Past Reviews

Regional Reviews: Chicago

BrightSide Theatre
Review by Christine Malcom

Also see Christine's recent reviews of Richard III and Highway Patrol and Karen's reviews of Mothers Twihard, and In the Heights

Henry Alloway, Julie Ann Kornak, Michael Metcalf,
Justin Miller, Edward MacLennan, Christine Ronna,
Nicholas J Greanias, and Andrew Buel

Photo by CM Stage Photography
For the fourth time in the company's twelve seasons, BrightSide Theatre sets itself the task of bringing a rarely seen and/or difficult-to-stage show in a concert production to the Chicago suburbs. This time, the company undertakes the passion project of the American/Broadway version of Chess, with music by Benny Andersson and Björn Ulvaeus of ABBA, lyrics by Tim Rice, and book by Richard Nelson. In their small venue at North Central College, the cast and musicians pull off the ambitious project with a fair amount of success.

The staging is set more or less on the diagonal of a black box theater, with most of the audience on risers toward the rear of the space and a dozen cafe tables up close to the double row of risers for the musicians and actors. Small touches including the expected American and Soviet flags on upstage walls are complemented by desk set flags on the cafe tables.

All of the American characters, including the ensemble members, who largely keep to stage right, have blue touches in their costumes. The Russians have more rigidly formal costumes that are primarily black with red touches. The blue/red theme is repeated in the lights that appear as each player taps his side of the chess timer during the matches. Together, these visuals are enough to keep the story clear without overcomplicating things in the concert setting.

Both the direction by Jeffrey Cass (also BrightSide's artistic director) and music direction (Aaron Zimmerman, who also conducts and plays keys) are solid. In particular, there is more dramatic oomph to carry the spoken dialogue (of which there is considerably more in this, the American version, compared with the concept album and the original West End version) than one might expect. Cass also divvies up smaller roles to a variety of ensemble members, all of whom do quite well.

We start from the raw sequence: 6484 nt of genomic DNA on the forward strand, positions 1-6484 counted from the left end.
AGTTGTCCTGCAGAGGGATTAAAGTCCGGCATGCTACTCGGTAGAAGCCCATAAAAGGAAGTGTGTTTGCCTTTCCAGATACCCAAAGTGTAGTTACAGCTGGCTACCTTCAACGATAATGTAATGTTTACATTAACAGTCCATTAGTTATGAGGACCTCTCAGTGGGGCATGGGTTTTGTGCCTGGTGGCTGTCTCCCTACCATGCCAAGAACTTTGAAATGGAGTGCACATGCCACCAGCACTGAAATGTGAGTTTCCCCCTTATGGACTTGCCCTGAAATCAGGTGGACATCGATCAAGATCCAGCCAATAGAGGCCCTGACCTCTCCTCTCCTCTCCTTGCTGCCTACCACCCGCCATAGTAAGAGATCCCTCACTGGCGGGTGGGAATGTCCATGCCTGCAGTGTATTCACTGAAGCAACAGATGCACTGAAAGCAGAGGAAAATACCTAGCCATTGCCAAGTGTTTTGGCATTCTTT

There are the occasional musical hiccups that one might expect in tight venue with challenging sight lines and acoustics, but these are relatively minor. Moreover, the genuine enthusiasm and passion, as well as the overall high quality of the singers and musicians keeps things reliably enjoyable.

The three leads, Julie Ann Kornak (Florence), Justin Miller (Anatoly), and Michael Metcalf (Freddie), are strong singers and charismatic actors. In a few instances, Kornak may have struggled slightly with some of Florence's protracted lower register passages (which do get very low), but her voice is both strong and lovely on the whole and her performance appropriately takes charge of the story.

Metcalf has no fear of inhabiting every detestable inch of Freddie's character. His smarm fills the room and his singing is impeccable. The same is true of Miller's mellow, powerful voice and much more reserved acting style. The two performances complement one another very well and they each have good chemistry with Kornak.

In supporting roles, Edward MacLennan is delightfully corrupt as Molokov, Zach Gibson is excellent as the Arbiter, and Meg McGarry does a wonderful job both vocally and dramatically as Svetlana.

Chess runs through February 18, 2024, at North Central College, Madden Theatre, 171 Chicago Avenue, Naperville IL. For tickets and information, please visit or call 630-447-8497.